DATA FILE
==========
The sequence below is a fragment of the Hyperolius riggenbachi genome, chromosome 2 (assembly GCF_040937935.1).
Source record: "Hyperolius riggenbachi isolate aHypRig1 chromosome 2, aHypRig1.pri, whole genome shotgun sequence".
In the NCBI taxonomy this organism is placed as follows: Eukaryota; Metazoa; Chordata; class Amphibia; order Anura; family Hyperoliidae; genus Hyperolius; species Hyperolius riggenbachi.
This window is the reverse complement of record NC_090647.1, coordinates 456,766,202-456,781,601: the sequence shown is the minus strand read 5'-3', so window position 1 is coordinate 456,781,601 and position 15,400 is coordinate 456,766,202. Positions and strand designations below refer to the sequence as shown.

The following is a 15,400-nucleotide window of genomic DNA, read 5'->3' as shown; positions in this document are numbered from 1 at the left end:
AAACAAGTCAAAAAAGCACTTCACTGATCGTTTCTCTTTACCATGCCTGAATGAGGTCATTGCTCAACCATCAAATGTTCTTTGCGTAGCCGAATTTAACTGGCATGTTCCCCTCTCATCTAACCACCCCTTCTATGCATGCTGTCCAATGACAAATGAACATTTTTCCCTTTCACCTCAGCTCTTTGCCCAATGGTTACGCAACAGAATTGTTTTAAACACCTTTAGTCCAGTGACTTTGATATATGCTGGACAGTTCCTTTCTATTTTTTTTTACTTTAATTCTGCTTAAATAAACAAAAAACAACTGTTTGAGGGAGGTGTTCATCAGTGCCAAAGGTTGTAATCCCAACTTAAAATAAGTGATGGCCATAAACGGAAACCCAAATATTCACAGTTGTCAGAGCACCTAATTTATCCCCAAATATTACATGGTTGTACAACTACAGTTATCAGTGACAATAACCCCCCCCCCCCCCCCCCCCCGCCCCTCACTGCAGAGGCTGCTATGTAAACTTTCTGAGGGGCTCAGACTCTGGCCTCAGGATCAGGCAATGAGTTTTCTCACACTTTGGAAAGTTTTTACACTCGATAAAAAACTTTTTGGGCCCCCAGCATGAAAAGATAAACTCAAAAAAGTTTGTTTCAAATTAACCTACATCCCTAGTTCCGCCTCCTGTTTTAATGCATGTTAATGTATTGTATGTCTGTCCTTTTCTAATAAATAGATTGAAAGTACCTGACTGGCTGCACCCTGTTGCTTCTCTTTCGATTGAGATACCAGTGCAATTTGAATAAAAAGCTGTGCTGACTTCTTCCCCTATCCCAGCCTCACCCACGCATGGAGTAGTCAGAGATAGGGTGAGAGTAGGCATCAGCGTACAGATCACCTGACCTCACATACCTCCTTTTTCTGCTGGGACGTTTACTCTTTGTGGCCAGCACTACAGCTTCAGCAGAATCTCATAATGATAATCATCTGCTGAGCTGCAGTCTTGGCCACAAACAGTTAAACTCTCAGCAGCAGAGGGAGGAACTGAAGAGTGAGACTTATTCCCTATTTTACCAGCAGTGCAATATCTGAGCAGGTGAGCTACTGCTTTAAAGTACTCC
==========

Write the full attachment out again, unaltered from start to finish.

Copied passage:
The sequence below is a fragment of the Hyperolius riggenbachi genome, chromosome 2 (assembly GCF_040937935.1).
Source record: "Hyperolius riggenbachi isolate aHypRig1 chromosome 2, aHypRig1.pri, whole genome shotgun sequence".
In the NCBI taxonomy this organism is placed as follows: Eukaryota; Metazoa; Chordata; class Amphibia; order Anura; family Hyperoliidae; genus Hyperolius; species Hyperolius riggenbachi.
This window is the reverse complement of record NC_090647.1, coordinates 456,766,202-456,781,601: the sequence shown is the minus strand read 5'-3', so window position 1 is coordinate 456,781,601 and position 15,400 is coordinate 456,766,202. Positions and strand designations below refer to the sequence as shown.

The following is a 15,400-nucleotide window of genomic DNA, read 5'->3' as shown; positions in this document are numbered from 1 at the left end:
AAACAAGTCAAAAAAGCACTTCACTGATCGTTTCTCTTTACCATGCCTGAATGAGGTCATTGCTCAACCATCAAATGTTCTTTGCGTAGCCGAATTTAACTGGCATGTTCCCCTCTCATCTAACCACCCCTTCTATGCATGCTGTCCAATGACAAATGAACATTTTTCCCTTTCACCTCAGCTCTTTGCCCAATGGTTACGCAACAGAATTGTTTTAAACACCTTTAGTCCAGTGACTTTGATATATGCTGGACAGTTCCTTTCTATTTTTTTTTACTTTAATTCTGCTTAAATAAACAAAAAACAACTGTTTGAGGGAGGTGTTCATCAGTGCCAAAGGTTGTAATCCCAACTTAAAATAAGTGATGGCCATAAACGGAAACCCAAATATTCACAGTTGTCAGAGCACCTAATTTATCCCCAAATATTACATGGTTGTACAACTACAGTTATCAGTGACAATAACCCCCCCCCCCCCCCCCCCCCGCCCCTCACTGCAGAGGCTGCTATGTAAACTTTCTGAGGGGCTCAGACTCTGGCCTCAGGATCAGGCAATGAGTTTTCTCACACTTTGGAAAGTTTTTACACTCGATAAAAAACTTTTTGGGCCCCCAGCATGAAAAGATAAACTCAAAAAAGTTTGTTTCAAATTAACCTACATCCCTAGTTCCGCCTCCTGTTTTAATGCATGTTAATGTATTGTATGTCTGTCCTTTTCTAATAAATAGATTGAAAGTACCTGACTGGCTGCACCCTGTTGCTTCTCTTTCGATTGAGATACCAGTGCAATTTGAATAAAAAGCTGTGCTGACTTCTTCCCCTATCCCAGCCTCACCCACGCATGGAGTAGTCAGAGATAGGGTGAGAGTAGGCATCAGCGTACAGATCACCTGACCTCACATACCTCCTTTTTCTGCTGGGACGTTTACTCTTTGTGGCCAGCACTACAGCTTCAGCAGAATCTCATAATGATAATCATCTGCTGAGCTGCAGTCTTGGCCACAAACAGTTAAACTCTCAGCAGCAGAGGGAGGAACTGAAGAGTGAGACTTATTCCCTATTTTACCAGCAGTGCAATATCTGAGCAGGTGAGCTACTGCTTTAAAGTACTCC